Create a tabular model project

In this lesson, you use Visual Studio with SQL Server Data Tools (SSDT) to create a new tabular model project at the 1400 compatibility level. Once your new project is created, you can begin adding data and authoring your model. This lesson also gives you a brief introduction to the tabular model authoring environment in Visual Studio.

Estimated time to complete this lesson: 10 minutes

Prerequisites

This topic is the first lesson in a tabular model authoring tutorial. To complete this lesson, there are several prerequisites you need to have in-place. To learn more, see Azure Analysis Services - Adventure Works tutorial.

Create a new tabular model project

To create a new tabular model project

  1. In Visual Studio, on the File menu, click New > Project.

  2. In the New Project dialog box, expand Installed > Business Intelligence > Analysis Services, and then click Analysis Services Tabular Project.

  3. In Name, type AW Internet Sales, and then specify a location for the project files.

    By default, Solution Name is the same as the project name; however, you can type a different solution name.

  4. Click OK.

  5. In the Tabular model designer dialog box, select Integrated workspace.

    The workspace hosts a tabular model database with the same name as the project during model authoring. Integrated workspace means Visual Studio uses a built-in instance, eliminating the need to install a separate Analysis Services server instance just for model authoring.

  6. In Compatibility level, select SQL Server 2017 / Azure Analysis Services (1400).

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    If you don’t see SQL Server 2017 / Azure Analysis Services (1400) in the Compatibility level listbox, you’re not using the latest version of SQL Server Data Tools. To get the latest version, see Install SQL Server Data tools.

Understanding the SSDT tabular model authoring environment

Now that you’ve created a new tabular model project, let’s take a moment to explore the tabular model authoring environment in Visual Studio.

After your project is created, it opens in Visual Studio. On the right side, in Tabular Model Explorer, you see a tree view of the objects in your model. Since you haven't yet imported data, the folders are empty. You can right-click an object folder to perform actions, similar to the menu bar. As you step through this tutorial, you use the Tabular Model Explorer to navigate different objects in your model project.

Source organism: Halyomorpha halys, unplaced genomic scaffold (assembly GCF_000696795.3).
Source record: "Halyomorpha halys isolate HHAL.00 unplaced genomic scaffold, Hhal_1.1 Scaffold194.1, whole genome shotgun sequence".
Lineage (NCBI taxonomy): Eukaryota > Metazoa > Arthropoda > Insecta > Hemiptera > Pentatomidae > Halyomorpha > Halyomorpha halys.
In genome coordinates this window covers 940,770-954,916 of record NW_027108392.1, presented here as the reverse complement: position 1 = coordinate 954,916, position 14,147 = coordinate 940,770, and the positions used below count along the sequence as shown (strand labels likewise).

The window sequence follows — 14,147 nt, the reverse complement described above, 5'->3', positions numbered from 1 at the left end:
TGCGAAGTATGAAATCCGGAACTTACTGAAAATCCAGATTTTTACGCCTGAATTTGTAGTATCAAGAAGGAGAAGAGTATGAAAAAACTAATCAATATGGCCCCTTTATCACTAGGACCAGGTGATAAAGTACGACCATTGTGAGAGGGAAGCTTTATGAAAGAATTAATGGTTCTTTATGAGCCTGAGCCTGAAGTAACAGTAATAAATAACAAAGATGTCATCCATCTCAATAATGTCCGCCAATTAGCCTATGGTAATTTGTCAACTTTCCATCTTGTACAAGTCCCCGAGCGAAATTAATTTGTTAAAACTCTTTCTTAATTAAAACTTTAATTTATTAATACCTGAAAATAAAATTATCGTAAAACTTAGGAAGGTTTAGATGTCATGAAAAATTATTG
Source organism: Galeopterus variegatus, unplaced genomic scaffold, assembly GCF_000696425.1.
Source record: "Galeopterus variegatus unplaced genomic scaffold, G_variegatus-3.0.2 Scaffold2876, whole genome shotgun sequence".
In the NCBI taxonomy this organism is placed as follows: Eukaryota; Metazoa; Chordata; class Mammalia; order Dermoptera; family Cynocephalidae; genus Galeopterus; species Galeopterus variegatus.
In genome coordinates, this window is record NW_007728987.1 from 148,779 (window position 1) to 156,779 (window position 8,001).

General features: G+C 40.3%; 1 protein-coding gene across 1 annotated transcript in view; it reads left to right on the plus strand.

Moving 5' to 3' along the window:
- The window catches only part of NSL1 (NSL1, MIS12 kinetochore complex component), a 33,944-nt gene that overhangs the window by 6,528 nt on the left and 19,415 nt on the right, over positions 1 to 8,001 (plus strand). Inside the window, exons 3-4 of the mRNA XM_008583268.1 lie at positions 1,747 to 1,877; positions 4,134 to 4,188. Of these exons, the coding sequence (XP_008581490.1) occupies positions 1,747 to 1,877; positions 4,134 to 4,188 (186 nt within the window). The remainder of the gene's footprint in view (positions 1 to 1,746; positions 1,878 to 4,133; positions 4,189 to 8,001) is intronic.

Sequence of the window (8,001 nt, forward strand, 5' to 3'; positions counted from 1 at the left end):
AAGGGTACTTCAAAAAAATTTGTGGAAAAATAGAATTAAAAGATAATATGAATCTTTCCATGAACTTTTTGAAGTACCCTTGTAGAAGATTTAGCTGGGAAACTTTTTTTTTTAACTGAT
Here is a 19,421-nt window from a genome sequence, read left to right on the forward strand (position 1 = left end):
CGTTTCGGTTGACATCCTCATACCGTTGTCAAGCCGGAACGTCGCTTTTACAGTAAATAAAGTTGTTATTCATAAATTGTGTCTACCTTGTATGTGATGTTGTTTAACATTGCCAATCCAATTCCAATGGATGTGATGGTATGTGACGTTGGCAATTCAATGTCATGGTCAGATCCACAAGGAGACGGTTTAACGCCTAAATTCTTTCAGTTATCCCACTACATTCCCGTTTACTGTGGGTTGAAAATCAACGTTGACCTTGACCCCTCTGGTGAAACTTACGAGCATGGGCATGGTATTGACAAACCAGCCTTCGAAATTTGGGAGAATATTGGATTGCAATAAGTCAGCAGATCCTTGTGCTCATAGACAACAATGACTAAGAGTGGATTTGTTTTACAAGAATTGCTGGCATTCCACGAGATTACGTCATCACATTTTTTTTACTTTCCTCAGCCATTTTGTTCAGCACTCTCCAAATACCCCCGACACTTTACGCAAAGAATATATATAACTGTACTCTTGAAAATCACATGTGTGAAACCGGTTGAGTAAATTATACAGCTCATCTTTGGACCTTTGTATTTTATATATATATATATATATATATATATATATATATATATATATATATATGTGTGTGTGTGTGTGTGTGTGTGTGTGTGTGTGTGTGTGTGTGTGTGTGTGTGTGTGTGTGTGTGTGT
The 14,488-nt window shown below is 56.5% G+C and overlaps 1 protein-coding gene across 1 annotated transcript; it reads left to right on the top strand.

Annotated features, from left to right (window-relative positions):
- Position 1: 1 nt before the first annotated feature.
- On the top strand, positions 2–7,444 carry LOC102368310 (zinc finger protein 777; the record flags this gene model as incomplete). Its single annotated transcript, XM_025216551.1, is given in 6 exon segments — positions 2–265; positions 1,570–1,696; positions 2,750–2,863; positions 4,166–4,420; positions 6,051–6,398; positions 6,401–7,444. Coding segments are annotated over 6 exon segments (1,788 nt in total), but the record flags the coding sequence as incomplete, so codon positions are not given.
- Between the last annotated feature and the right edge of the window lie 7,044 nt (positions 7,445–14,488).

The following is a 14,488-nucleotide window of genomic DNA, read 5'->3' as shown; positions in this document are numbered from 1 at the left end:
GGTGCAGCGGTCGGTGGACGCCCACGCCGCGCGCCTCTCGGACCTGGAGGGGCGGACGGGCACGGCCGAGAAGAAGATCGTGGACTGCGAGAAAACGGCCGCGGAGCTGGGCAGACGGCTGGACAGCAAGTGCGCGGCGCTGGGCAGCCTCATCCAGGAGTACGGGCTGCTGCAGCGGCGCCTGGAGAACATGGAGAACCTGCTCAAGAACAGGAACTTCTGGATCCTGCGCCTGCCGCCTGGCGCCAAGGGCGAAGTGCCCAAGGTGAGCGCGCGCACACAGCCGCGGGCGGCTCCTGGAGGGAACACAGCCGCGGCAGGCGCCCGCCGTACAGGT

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Click the Solution Explorer tab. Here, you see your Model.bim file. If you don’t see the designer window to the left (the empty window with the Model.bim tab), in Solution Explorer, under AW Internet Sales Project, double-click the Model.bim file. The Model.bim file contains the metadata for your model project.

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Click Model.bim. In the Properties window, you see the model properties, most important of which is the DirectQuery Mode property. This property specifies if the model is deployed in In-Memory mode (Off) or DirectQuery mode (On). For this tutorial, you author and deploy your model in In-Memory mode.

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When you create a model project, certain model properties are set automatically according to the Data Modeling settings that can be specified in the Tools menu > Options dialog box. Data Backup, Workspace Retention, and Workspace Server properties specify how and where the workspace database (your model authoring database) is backed up, retained in-memory, and built. You can change these settings later if necessary, but for now, leave these properties as they are.

In Solution Explorer, right-click AW Internet Sales (project), and then click Properties. The AW Internet Sales Property Pages dialog box appears. You set some of these properties later when you deploy your model.

When you installed SSDT, several new menu items were added to the Visual Studio environment. Click the Model menu. From here, you can import data, refresh workspace data, browse your model in Excel, create perspectives and roles, select the model view, and set calculation options. Click the Table menu. From here, you can create and manage relationships, specify date table settings, create partitions, and edit table properties. If you click the Column menu, you can add and delete columns in a table, freeze columns, and specify sort order. SSDT also adds some buttons to the bar. Most useful is the AutoSum feature to create a standard aggregation measure for a selected column. Other toolbar buttons provide quick access to frequently used features and commands.

Explore some of the dialogs and locations for various features specific to authoring tabular models. While some items are not yet active, you can get a good idea of the tabular model authoring environment.

What's next?

Lesson 2: Get data.